"Taken as a whole, then, the lie is the mechanism that allows, and has always allowed, America to avoid facing the truth about its unjust treatment of black people and how it deforms the soul of the country. The lie cuts deep into the American psyche. It secures our national innocence in the face of the ugliness and evil we have done." - Eddie S. Glaude Jr. ; Begin Again
"Over the course of the [Revolutionary] war, thousands of enslaved people would join the British—far outnumbering those who joined the Patriot cause." - Nikole Hannah-Jones ; The 1619 Project (p. 13)
"And yet none of this is part of our founding mythology, which conveniently omits the fact that one of the primary reasons some of the colonists decided to declare their independence from Britain was because they wanted to protect the institution of slavery." - Nikole Hannah-Jones ; The 1619 Project (p. 16)
"Eight in ten Black people would not be in the United States were it not for the institution of slavery in a society founded on ideals of freedom." - Nikole Hannah-Jones ; The 1619 Project (p. xxxi)
"White Americans desire to be free of a past they do not want to remember, while Black Americans remain bound to a past they can never forget." - Nikole Hannah-Jones ; The 1619 Project (p. xxxi)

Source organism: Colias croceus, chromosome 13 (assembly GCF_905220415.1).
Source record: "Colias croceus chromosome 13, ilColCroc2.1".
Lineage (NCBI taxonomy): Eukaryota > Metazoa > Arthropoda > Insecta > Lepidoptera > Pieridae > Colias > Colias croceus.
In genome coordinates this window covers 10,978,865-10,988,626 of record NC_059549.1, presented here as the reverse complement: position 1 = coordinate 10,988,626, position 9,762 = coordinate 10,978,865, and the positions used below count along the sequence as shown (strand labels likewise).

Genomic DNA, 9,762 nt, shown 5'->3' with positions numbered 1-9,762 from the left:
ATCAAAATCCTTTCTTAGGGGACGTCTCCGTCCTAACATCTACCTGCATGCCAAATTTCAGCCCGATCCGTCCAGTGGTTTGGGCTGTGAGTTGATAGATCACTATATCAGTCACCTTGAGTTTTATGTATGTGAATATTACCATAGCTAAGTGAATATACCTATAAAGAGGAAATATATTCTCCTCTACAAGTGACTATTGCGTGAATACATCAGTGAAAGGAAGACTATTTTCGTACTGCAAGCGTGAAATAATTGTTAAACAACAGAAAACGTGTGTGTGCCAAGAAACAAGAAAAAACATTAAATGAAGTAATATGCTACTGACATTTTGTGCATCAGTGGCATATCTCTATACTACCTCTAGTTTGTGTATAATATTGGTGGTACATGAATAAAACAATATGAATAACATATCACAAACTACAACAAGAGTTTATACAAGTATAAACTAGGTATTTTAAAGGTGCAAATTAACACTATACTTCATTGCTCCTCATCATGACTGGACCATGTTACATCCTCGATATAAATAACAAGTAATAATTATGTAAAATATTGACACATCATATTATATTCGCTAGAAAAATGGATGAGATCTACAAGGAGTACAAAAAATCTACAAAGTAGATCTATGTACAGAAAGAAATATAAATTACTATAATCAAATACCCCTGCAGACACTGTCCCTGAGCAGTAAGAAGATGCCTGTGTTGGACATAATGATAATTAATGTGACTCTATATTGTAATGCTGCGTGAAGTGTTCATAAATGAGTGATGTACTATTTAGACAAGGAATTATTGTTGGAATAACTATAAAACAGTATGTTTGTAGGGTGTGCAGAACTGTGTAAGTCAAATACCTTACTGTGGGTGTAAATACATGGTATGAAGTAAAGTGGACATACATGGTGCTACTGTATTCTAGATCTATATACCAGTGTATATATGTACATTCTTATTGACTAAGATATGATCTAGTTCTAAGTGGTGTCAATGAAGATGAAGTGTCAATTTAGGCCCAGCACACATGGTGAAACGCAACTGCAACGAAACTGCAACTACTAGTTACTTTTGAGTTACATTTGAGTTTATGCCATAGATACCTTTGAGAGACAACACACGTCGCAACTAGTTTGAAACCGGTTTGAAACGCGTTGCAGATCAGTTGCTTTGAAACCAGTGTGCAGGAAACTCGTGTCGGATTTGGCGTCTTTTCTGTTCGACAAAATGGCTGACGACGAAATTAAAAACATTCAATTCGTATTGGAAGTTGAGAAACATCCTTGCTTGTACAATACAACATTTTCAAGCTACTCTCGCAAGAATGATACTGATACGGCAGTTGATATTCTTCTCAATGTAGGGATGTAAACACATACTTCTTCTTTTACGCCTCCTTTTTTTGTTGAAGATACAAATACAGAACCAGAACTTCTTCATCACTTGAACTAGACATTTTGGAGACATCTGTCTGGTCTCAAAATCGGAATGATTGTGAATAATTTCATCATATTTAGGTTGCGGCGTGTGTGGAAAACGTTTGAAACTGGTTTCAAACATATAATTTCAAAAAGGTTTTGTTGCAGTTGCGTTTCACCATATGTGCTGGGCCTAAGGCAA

"The colonization of the Southern economy by capitalists from the North gave lynching its most vigorous impulse. If Black people, by means of terror and violence, could remain the most brutally exploited group within the swelling ranks of the working class, the capitalists could enjoy a double advantage. Extra profits would result from the superexploitation of Black labor, and white workers’ hostilities toward their employers would be defused. White workers who assented to lynching necessarily assumed a posture of racial solidarity with the white men who were really their oppressors. This was a critical moment in the popularization of racist ideology." - Angela Davis ; Women, Race and Class
"The people who settled the country had a fatal flaw. They could recognize a man when they saw one. They knew he wasn’t…anything else but a man; but since they were Christian, and since they had already decided that they came here to establish a free country, the only way to justify the role this chattel was playing in one’s life was to say that he was not a man. For if he wasn’t, then no crime had been committed. That lie is the basis of our present trouble." - James Baldwin ; The White Problem, Quoted in Begin Again by Eddie S. Glaude Jr.